The Funeral On Cemetery Road

The house was located on Cemetery Road. It’s gone now, but I will never forget the night we visited the house for the funeral of a close relative. Forty years later I can still remember that night.

I was born and raised in the city, but I  have the good fortune to come from a long line of people that were born and raised in the mountains of North Carolina. They were good, hard-working country folk that knew how to fend for themselves. And they knew how to raise their own food. When they had chicken for dinner, chances are that chicken had been walking around in their barnyard the day before.

When I was growing up we traveled back to those mountains often, and I remember them as being cold, dark and spooky. And I remember going to the funerals… They were never at the funeral home.

In the mountains of North Carolina when a loved one dies they are brought home to their house. And the family then sits up with the corpse all night long chewing the fat about how the person lived and how they died. Mountain people know how to take care of their dead.

My great-grandmother often told horror stories about sitting up all night with a dead body in the “front room” of a house. Sometimes she would talk about seeing the body twitch and move in the open coffin due to the decomposition gases building up inside the corpse, which may or may not have been embalmed. If something like that happened nowadays people would clear the room like the house was on fire. But back when my great-grandmother was a little girl it was a normal thing to see.

When I was about eight years old a cousin of mine drove his car off the road and into a tree. He was only sixteen years old at the time. The crash was pretty bad but they managed to get him out of the twisted wreckage and into a coffin all in one piece. I remember my grandmother announcing that we were driving up to Ronda, which is a tiny hamlet outside of North Wilkesboro, to attend his funeral. She didn’t need to say that we weren’t going to a funeral home. We all knew we were going to Aunt Mary’s house to see the body. When she told us how my cousin had died I can remember hoping that the coffin would be closed when we got there.

Aunt Mary’s house was old and had a large barn and barnyard next to it. And to make matters worse, it really was located on Cemetery Road. As if things couldn’t get any creepier.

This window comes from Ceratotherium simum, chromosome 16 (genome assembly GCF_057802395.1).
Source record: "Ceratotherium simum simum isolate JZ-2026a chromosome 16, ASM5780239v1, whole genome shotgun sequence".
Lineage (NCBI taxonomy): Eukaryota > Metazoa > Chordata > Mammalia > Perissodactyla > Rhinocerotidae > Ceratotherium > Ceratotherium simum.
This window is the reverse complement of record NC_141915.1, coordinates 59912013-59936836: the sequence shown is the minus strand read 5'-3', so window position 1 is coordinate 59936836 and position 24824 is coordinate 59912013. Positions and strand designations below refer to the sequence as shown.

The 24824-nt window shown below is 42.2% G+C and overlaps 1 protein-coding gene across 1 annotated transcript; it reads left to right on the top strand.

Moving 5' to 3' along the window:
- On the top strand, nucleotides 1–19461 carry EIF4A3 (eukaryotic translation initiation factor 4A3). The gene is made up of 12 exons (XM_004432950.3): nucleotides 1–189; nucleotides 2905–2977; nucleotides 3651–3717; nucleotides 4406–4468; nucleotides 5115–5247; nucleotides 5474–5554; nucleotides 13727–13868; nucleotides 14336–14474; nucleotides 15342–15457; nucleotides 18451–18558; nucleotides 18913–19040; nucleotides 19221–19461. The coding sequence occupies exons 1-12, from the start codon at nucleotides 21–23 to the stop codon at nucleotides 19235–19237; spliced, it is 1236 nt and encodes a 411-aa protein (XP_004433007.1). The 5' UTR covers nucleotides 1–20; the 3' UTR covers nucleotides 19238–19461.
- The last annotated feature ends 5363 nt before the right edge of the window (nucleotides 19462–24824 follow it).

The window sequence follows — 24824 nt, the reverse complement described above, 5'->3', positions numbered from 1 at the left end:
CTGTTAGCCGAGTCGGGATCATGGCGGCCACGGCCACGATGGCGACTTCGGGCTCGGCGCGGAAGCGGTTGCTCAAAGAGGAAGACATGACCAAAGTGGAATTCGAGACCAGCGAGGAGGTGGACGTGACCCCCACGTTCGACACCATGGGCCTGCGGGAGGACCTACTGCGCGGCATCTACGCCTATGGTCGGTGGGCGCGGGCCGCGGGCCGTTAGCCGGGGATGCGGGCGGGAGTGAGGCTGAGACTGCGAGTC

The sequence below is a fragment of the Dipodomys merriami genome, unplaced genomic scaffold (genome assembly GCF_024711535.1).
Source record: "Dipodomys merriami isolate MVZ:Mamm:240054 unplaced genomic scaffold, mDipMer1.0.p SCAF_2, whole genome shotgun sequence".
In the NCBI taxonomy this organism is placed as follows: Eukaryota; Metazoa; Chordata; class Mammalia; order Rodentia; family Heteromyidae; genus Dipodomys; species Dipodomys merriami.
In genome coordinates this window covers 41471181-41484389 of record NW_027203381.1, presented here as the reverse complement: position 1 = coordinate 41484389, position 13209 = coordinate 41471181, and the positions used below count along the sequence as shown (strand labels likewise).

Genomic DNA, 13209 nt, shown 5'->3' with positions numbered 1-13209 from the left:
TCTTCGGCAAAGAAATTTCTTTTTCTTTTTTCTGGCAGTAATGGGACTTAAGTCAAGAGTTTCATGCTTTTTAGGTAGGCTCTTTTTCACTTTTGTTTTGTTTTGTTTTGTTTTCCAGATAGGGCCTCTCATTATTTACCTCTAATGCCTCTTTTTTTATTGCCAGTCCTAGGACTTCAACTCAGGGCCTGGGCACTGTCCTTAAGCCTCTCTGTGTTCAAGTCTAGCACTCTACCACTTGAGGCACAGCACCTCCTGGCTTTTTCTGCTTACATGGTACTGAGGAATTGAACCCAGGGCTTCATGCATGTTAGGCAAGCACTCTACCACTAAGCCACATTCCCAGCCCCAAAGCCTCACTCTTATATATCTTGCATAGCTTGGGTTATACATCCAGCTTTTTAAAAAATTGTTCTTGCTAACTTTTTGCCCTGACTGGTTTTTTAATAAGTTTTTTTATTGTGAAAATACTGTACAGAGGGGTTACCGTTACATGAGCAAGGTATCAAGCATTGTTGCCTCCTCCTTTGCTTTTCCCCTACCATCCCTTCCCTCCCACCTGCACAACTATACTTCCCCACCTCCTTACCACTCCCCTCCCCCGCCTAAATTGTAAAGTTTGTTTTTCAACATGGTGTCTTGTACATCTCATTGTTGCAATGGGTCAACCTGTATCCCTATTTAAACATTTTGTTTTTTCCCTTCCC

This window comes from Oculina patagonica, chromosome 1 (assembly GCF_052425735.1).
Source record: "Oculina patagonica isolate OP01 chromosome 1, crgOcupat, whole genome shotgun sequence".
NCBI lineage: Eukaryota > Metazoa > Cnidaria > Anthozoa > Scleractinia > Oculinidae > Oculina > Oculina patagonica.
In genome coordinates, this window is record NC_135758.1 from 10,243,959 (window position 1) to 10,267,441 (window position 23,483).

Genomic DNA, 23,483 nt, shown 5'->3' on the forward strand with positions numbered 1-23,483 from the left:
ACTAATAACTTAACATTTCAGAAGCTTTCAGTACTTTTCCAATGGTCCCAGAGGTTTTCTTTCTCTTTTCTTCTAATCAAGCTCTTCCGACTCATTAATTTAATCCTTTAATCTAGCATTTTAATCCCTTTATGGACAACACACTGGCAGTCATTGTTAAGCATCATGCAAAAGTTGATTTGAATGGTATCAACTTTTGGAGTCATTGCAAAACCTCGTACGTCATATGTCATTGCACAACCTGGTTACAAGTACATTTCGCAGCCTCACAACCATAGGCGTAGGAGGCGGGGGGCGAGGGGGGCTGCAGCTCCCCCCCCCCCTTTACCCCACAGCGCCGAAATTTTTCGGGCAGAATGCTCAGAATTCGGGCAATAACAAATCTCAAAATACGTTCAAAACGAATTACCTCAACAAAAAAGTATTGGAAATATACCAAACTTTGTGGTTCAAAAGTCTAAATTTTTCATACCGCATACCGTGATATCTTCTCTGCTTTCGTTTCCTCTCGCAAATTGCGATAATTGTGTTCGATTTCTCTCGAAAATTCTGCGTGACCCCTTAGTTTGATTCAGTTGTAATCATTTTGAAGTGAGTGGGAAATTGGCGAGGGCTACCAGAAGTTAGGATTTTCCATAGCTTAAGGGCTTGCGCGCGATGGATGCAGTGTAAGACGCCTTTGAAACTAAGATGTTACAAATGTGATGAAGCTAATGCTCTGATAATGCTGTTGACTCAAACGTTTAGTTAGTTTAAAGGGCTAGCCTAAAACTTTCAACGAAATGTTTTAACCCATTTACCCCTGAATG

We arrived late that evening. It was already dark, which didn’t help the mood in the house. Aunt Mary had made a large pot of homemade vegetable soup, my favorite, and the smell of that soup had filled the house. All I wanted to do was have a big bowl of that soup and then go home. But I knew there was business to take care of before we could all sit down and eat. Out of the corner of my eye I could see the open coffin in the front room. A small lamp had been placed nearby to provide illumination. It was the only light in the room.

My grandmother led me into the front room where the family had gathered. She was a tough old bird that had beheaded her fair share of chickens for Sunday dinner. She didn’t seem to care that I was only eight years old and probably not ready to see a corpse with a face sewn together with mortuary thread. I remember her saying, “Josh, dyin’ is just part of livin’,” as we walked towards the coffin. She loved to call me Josh for some reason.

Like I said, I was only about eight years old at the time so I was just tall enough to see over the edge of the open coffin.  I took a deep breath and then peeked over the edge and looked at my cousin.

The small lamp gave his corpse a ghoulish appearance.  The stiff material of my Sears Toughskin jeans was probably the only thing that kept my knees from buckling when I peeked over the edge of the coffin. I took one look at my cousin and then quickly closed my eyes. But it was too late. The image of his sewn-together face had been burned into my permanent memory forever.

By the time we sat down to have some of Aunt Mary’s soup, I had all but lost my appetite. After that night I didn’t sleep for a week. The image of my cousin’s face danced in my nightmares. In one of my nightmares his eyes opened when I was looking at him in the coffin. In another his hand suddenly reached up and grabbed me by my wrist. And one night he even walked down the hallway and knocked on the door of my bedroom. I can still hear the sound of his knuckles on the door.

There were more funerals after that night. Someone was always dying it seemed. But none of them ever came close to that dark, frightful night on Cemetery Road.

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